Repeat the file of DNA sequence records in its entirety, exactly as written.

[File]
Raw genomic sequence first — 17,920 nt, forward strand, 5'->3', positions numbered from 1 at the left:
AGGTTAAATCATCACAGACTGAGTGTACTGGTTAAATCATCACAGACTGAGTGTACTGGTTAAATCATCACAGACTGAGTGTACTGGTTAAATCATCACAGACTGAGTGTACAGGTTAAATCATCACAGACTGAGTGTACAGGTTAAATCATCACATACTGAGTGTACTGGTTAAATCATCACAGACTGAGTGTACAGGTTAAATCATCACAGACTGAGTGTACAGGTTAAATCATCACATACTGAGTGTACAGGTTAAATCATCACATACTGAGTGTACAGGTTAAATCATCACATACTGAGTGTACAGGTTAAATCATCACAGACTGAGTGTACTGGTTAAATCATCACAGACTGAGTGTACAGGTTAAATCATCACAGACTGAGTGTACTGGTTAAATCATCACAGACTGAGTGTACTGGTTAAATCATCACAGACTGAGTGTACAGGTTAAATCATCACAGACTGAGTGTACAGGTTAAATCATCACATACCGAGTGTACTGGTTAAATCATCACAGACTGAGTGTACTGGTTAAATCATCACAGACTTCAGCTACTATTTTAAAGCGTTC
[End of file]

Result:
Raw genomic sequence first — 17,920 nt, forward strand, 5'->3', positions numbered from 1 at the left:
AGGTTAAATCATCACAGACTGAGTGTACTGGTTAAATCATCACAGACTGAGTGTACTGGTTAAATCATCACAGACTGAGTGTACTGGTTAAATCATCACAGACTGAGTGTACAGGTTAAATCATCACAGACTGAGTGTACAGGTTAAATCATCACATACTGAGTGTACTGGTTAAATCATCACAGACTGAGTGTACAGGTTAAATCATCACAGACTGAGTGTACAGGTTAAATCATCACATACTGAGTGTACAGGTTAAATCATCACATACTGAGTGTACAGGTTAAATCATCACATACTGAGTGTACAGGTTAAATCATCACAGACTGAGTGTACTGGTTAAATCATCACAGACTGAGTGTACAGGTTAAATCATCACAGACTGAGTGTACTGGTTAAATCATCACAGACTGAGTGTACTGGTTAAATCATCACAGACTGAGTGTACAGGTTAAATCATCACAGACTGAGTGTACAGGTTAAATCATCACATACCGAGTGTACTGGTTAAATCATCACAGACTGAGTGTACTGGTTAAATCATCACAGACTTCAGCTACTATTTTAAAGCGTTC